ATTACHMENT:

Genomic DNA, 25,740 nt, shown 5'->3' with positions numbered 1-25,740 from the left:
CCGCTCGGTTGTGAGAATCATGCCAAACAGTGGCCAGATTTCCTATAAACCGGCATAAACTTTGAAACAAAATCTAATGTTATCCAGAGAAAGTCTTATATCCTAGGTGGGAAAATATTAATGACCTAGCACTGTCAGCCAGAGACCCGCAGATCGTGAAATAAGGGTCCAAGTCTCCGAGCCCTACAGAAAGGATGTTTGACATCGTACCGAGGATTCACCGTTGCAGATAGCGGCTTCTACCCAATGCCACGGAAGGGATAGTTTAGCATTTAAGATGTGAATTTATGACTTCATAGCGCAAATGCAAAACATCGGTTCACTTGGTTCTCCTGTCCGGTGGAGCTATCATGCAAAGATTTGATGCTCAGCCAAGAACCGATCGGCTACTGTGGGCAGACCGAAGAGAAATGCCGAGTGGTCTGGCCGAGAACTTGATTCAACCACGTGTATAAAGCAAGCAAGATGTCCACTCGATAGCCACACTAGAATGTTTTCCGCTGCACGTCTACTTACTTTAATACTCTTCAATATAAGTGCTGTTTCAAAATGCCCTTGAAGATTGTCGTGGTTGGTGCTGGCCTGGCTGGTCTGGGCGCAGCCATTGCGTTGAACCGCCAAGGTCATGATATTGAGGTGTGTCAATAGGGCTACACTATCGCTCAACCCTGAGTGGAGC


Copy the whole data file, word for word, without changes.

Genomic DNA, 25,740 nt, shown 5'->3' with positions numbered 1-25,740 from the left:
CCGCTCGGTTGTGAGAATCATGCCAAACAGTGGCCAGATTTCCTATAAACCGGCATAAACTTTGAAACAAAATCTAATGTTATCCAGAGAAAGTCTTATATCCTAGGTGGGAAAATATTAATGACCTAGCACTGTCAGCCAGAGACCCGCAGATCGTGAAATAAGGGTCCAAGTCTCCGAGCCCTACAGAAAGGATGTTTGACATCGTACCGAGGATTCACCGTTGCAGATAGCGGCTTCTACCCAATGCCACGGAAGGGATAGTTTAGCATTTAAGATGTGAATTTATGACTTCATAGCGCAAATGCAAAACATCGGTTCACTTGGTTCTCCTGTCCGGTGGAGCTATCATGCAAAGATTTGATGCTCAGCCAAGAACCGATCGGCTACTGTGGGCAGACCGAAGAGAAATGCCGAGTGGTCTGGCCGAGAACTTGATTCAACCACGTGTATAAAGCAAGCAAGATGTCCACTCGATAGCCACACTAGAATGTTTTCCGCTGCACGTCTACTTACTTTAATACTCTTCAATATAAGTGCTGTTTCAAAATGCCCTTGAAGATTGTCGTGGTTGGTGCTGGCCTGGCTGGTCTGGGCGCAGCCATTGCGTTGAACCGCCAAGGTCATGATATTGAGGTGTGTCAATAGGGCTACACTATCGCTCAACCCTGAGTGGAGC